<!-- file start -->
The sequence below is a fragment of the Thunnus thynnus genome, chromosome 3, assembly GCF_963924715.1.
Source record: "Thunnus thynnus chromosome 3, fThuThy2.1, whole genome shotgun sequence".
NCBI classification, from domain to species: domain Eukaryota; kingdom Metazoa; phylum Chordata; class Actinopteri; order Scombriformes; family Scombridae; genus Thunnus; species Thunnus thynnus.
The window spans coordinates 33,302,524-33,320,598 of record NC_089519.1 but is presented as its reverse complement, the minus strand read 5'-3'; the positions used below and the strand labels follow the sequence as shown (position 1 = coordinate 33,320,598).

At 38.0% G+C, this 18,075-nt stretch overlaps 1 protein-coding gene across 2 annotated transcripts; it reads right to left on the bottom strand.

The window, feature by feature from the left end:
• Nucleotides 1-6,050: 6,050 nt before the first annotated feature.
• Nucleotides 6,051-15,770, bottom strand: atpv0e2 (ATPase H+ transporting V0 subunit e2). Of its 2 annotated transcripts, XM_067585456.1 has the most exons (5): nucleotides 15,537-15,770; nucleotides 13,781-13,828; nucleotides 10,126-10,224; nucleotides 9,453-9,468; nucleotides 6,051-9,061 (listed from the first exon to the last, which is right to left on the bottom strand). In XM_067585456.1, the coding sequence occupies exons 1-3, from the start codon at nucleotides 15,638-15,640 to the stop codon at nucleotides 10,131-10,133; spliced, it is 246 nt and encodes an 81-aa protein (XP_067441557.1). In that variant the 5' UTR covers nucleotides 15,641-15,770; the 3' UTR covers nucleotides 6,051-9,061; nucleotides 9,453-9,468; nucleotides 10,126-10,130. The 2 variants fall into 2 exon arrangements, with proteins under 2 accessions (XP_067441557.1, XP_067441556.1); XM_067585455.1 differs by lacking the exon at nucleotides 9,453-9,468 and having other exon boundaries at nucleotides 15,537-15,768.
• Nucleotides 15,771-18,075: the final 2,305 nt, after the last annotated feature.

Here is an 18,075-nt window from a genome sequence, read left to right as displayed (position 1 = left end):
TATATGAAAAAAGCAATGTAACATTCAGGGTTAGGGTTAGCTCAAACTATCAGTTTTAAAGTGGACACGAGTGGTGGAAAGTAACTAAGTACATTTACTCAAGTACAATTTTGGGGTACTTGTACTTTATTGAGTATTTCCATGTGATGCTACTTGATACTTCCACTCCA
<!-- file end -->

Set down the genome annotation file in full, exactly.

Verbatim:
The sequence below is a fragment of the Thunnus thynnus genome, chromosome 3, assembly GCF_963924715.1.
Source record: "Thunnus thynnus chromosome 3, fThuThy2.1, whole genome shotgun sequence".
NCBI classification, from domain to species: domain Eukaryota; kingdom Metazoa; phylum Chordata; class Actinopteri; order Scombriformes; family Scombridae; genus Thunnus; species Thunnus thynnus.
The window spans coordinates 33,302,524-33,320,598 of record NC_089519.1 but is presented as its reverse complement, the minus strand read 5'-3'; the positions used below and the strand labels follow the sequence as shown (position 1 = coordinate 33,320,598).

At 38.0% G+C, this 18,075-nt stretch overlaps 1 protein-coding gene across 2 annotated transcripts; it reads right to left on the bottom strand.

The window, feature by feature from the left end:
• Nucleotides 1-6,050: 6,050 nt before the first annotated feature.
• Nucleotides 6,051-15,770, bottom strand: atpv0e2 (ATPase H+ transporting V0 subunit e2). Of its 2 annotated transcripts, XM_067585456.1 has the most exons (5): nucleotides 15,537-15,770; nucleotides 13,781-13,828; nucleotides 10,126-10,224; nucleotides 9,453-9,468; nucleotides 6,051-9,061 (listed from the first exon to the last, which is right to left on the bottom strand). In XM_067585456.1, the coding sequence occupies exons 1-3, from the start codon at nucleotides 15,638-15,640 to the stop codon at nucleotides 10,131-10,133; spliced, it is 246 nt and encodes an 81-aa protein (XP_067441557.1). In that variant the 5' UTR covers nucleotides 15,641-15,770; the 3' UTR covers nucleotides 6,051-9,061; nucleotides 9,453-9,468; nucleotides 10,126-10,130. The 2 variants fall into 2 exon arrangements, with proteins under 2 accessions (XP_067441557.1, XP_067441556.1); XM_067585455.1 differs by lacking the exon at nucleotides 9,453-9,468 and having other exon boundaries at nucleotides 15,537-15,768.
• Nucleotides 15,771-18,075: the final 2,305 nt, after the last annotated feature.

Here is an 18,075-nt window from a genome sequence, read left to right as displayed (position 1 = left end):
TATATGAAAAAAGCAATGTAACATTCAGGGTTAGGGTTAGCTCAAACTATCAGTTTTAAAGTGGACACGAGTGGTGGAAAGTAACTAAGTACATTTACTCAAGTACAATTTTGGGGTACTTGTACTTTATTGAGTATTTCCATGTGATGCTACTTGATACTTCCACTCCA